On March 15, 2008, in a fatal New York construction accident, a construction crane collapsed on East 51rst Street in Manhattan, killied seven people and injuring several others. Aides to the Manhattan borough president, Scott Stringer, said they had been told by the Office of Emergency Management that the crane fell on two buildings, destroying one at 305 East 50th Street and partly collapsing the building at 301 East 50th Street. The big white crane which fell appeared to be about 20 stories tall, according to onlookers. Firefighters carried stretchers at the scene of the accident, as people were feared to be trapped beneath the wreckage. Apparently, just before the crane collapsed, it was lifting material that apparently fell and struck a girder that connected the crane to the building.
Construction has increasingly become a deadly business — especially in New York, where laborers routinely dangle from skyscrapers, all part of a building boom that has defied the national slowdown. In January, in another New York fatal construction accident, high-rise concrete forms collapsed at the site of Donald Trump’s hotel and condo complex in Lower Manhattan. An Ukrainian immigrant worker who was the father of several children was decapitated as he plunged 42 stories to his death. Three others were injured.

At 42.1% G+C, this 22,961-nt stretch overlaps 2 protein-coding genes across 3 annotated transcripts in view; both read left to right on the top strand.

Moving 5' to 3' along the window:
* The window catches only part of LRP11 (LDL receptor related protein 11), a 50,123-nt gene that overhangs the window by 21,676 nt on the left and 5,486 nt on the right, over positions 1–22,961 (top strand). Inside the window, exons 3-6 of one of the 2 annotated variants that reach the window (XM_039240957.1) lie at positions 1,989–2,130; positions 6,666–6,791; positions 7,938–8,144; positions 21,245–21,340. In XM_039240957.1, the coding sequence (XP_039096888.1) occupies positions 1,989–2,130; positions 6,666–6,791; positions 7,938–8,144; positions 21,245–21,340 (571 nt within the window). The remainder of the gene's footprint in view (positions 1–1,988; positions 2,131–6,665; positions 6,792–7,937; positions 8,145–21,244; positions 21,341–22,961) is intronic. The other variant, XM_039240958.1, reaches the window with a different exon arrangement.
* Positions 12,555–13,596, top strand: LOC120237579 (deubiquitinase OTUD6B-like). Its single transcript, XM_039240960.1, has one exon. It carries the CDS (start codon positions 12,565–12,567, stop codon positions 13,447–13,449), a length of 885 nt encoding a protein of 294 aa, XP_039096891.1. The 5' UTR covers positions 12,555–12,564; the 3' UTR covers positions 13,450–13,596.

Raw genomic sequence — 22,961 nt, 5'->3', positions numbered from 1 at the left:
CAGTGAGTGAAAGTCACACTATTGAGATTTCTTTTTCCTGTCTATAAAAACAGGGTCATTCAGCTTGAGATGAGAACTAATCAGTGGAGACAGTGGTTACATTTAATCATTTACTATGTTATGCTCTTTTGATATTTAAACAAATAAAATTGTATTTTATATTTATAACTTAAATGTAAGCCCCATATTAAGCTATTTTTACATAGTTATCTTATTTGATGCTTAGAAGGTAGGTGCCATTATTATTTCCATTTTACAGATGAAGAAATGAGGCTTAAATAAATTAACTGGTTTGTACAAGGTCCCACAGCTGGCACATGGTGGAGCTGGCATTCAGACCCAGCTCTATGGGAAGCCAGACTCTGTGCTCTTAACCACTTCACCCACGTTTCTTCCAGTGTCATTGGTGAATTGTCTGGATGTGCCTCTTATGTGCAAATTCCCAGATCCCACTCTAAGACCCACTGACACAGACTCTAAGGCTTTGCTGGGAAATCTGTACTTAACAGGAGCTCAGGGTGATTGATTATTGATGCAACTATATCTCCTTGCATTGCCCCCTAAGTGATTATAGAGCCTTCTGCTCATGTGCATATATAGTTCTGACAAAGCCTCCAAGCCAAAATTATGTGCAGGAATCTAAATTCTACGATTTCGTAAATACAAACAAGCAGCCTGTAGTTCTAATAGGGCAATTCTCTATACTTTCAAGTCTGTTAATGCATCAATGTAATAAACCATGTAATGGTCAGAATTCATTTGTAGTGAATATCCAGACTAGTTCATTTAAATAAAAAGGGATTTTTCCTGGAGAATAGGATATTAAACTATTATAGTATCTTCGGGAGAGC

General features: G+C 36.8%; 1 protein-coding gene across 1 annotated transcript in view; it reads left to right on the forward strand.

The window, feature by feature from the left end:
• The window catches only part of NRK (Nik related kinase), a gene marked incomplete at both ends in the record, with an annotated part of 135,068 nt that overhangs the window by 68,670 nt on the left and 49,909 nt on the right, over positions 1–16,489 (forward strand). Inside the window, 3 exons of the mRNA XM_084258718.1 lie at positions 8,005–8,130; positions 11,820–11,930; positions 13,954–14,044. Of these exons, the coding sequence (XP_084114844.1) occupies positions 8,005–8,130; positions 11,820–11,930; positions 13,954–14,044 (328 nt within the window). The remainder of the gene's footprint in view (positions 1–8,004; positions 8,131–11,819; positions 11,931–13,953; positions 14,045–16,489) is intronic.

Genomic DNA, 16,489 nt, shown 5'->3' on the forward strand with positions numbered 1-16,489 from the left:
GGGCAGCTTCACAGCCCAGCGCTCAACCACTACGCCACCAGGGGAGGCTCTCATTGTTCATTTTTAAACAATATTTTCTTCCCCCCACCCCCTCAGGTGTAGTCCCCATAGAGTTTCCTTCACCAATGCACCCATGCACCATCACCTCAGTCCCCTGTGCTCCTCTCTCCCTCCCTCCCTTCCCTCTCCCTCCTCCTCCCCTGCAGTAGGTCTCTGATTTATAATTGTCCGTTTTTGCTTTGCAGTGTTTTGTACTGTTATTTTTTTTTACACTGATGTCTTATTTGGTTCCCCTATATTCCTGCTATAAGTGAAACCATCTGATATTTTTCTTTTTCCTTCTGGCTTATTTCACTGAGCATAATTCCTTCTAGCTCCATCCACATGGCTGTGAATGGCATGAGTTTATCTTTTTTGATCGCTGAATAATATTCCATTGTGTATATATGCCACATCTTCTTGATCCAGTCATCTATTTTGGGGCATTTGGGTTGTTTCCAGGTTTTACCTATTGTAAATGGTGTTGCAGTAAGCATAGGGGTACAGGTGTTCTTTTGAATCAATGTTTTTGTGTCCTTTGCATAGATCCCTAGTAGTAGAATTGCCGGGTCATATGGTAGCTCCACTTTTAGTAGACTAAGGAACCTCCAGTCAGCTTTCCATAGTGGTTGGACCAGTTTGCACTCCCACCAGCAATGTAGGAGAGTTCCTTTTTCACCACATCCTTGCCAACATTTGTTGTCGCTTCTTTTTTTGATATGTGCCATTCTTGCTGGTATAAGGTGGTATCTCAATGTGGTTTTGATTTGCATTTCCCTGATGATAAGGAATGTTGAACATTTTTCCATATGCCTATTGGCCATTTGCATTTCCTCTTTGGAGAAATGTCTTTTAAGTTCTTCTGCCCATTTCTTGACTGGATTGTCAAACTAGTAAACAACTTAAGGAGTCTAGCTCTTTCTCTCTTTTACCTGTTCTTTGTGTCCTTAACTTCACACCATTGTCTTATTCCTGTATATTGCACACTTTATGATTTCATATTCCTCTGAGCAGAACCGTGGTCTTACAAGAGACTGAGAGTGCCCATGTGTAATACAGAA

Two months earlier, another immigrant worker was killed when he fell 15 stories, prompting the creation of a task force to cut down on scaffolding accidents.
At least 43 people died while working construction in New York in 2006, according to the federal Bureau of Labor Statistics, up 87 percent from the year before when 23 people died. Across the United States, construction ranks as the most dangerous industry, representing about 20 percent of all work-related fatalities, according to federal statistics.